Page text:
Media watchdog dismisses accusations Sky News propagated hatred towards Muslims

Accusations from the Muslim community that Sky News Australia programs hosted by Andrew Bolt, Rita Panahi and Paul Murray propagated anti-Islam sentiment have been dismissed by the media watchdog.

The Australian Muslim Advocacy Network (Aman) alleged in formal complaints to both Sky News Australia and the Australian Communications and Media Authority (Acma) that Sky’s after dark lineup had a willingness to “conflate extremist discourse with Islam” which misled viewers about the nature of the religion.

“It erodes our community’s safety and wellbeing while also fuelling far-right movements,” Aman said about three programs broadcast on Foxtel and regional networks Win and Southern Cross Austereo last year. The pay TV and free-to-air platforms are governed by two self-regulatory codes of practice.

Sky News rejected the allegations and Acma found the incidents did not breach either the Subscription Broadcast Television Codes of Practice (governing Foxtel) or the Commercial Television Industry Code of Practice (governing free-to-air channels Win and SCA).

However, after being alerted to anti-Islam comments on Sky News Australia’s Facebook page, Sky apologised and deleted the comments.

Acma said the Bolt, Panahi and Murray segments in the complaint did not reach the high threshold of “intense” dislike, “serious” contempt or “severe” ridicule needed to breach the codes.

A request to strengthen program standards in light of the finding was declined by Acma, which also rejected complaints about the Facebook comments because online material falls outside the codes.

Last week Acma said broadcasting codes were hopelessly out of date given the nature and delivery of content, and the commercial TV code does not apply to online content, even when that content appears on a broadcaster’s livestreamed, catch-up or on-demand platform.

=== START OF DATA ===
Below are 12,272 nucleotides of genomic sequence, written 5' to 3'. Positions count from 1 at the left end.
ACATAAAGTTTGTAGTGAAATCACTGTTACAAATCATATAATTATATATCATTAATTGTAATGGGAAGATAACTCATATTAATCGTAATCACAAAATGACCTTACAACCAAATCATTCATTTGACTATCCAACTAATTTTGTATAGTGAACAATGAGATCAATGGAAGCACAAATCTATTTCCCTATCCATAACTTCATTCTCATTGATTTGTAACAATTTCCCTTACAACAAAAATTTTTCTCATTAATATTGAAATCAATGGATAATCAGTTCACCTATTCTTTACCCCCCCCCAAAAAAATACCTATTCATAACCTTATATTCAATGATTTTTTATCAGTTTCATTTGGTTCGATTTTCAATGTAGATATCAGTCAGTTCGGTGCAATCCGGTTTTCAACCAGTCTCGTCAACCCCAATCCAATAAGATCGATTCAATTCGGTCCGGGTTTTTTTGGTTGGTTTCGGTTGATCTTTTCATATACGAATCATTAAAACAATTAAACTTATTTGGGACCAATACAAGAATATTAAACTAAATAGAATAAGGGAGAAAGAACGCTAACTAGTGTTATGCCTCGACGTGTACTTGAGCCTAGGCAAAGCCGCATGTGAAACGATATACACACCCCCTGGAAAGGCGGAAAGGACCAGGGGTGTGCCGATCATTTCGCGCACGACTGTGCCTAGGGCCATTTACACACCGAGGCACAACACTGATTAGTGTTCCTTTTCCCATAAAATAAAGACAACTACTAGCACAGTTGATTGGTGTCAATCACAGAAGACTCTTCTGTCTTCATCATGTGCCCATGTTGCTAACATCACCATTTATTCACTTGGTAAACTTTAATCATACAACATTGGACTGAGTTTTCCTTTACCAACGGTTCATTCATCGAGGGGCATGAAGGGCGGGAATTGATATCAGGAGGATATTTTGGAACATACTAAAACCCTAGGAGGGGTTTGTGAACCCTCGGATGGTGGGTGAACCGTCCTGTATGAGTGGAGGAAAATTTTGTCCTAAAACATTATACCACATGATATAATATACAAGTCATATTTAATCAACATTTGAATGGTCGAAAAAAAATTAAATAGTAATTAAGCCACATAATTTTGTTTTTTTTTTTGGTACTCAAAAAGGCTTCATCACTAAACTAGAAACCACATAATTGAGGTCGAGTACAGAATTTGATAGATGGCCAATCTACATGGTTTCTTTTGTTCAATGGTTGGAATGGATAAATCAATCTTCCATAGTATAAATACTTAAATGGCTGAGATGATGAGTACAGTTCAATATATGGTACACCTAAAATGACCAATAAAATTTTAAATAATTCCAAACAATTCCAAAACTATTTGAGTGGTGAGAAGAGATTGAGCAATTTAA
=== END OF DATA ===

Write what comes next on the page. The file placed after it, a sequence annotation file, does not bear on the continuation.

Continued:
Last year Sky News Australia was banned from uploading content to YouTube for seven days after Covid-19 coverage violated its medical misinformation policies, but the broadcaster was never sanctioned by Acma for the material.

The Muslim advocates told the media watchdog that the Bolt, Panahi and Murray segments contained inaccuracies, lacked impartiality, and incited and perpetuated hatred towards Muslims by promoting the idea that Muslims are an existential threat to western civilisation.

“The mainstreaming of this narrative leads to discrimination, harassment, and endangerment of those who publicly profess their faith through their dress, names, worship, practice, and speech,” Aman said.

Acma found the comments by a guest on Bolt’s show did not reach the “not suitable for broadcast” provisions because of the high threshold required for “intense” dislike, “serious” contempt or “severe” ridicule. The use of the term “radical Islam” on Murray’s show was also found not to meet the threshold.

And Acma said comments about the treatment women in a segment on Panahi’s program had been qualified to make clear that “not all Muslims” subscribed to the views under criticism, and therefore the segment did not breach the code.

Sky News Australia declined to comment.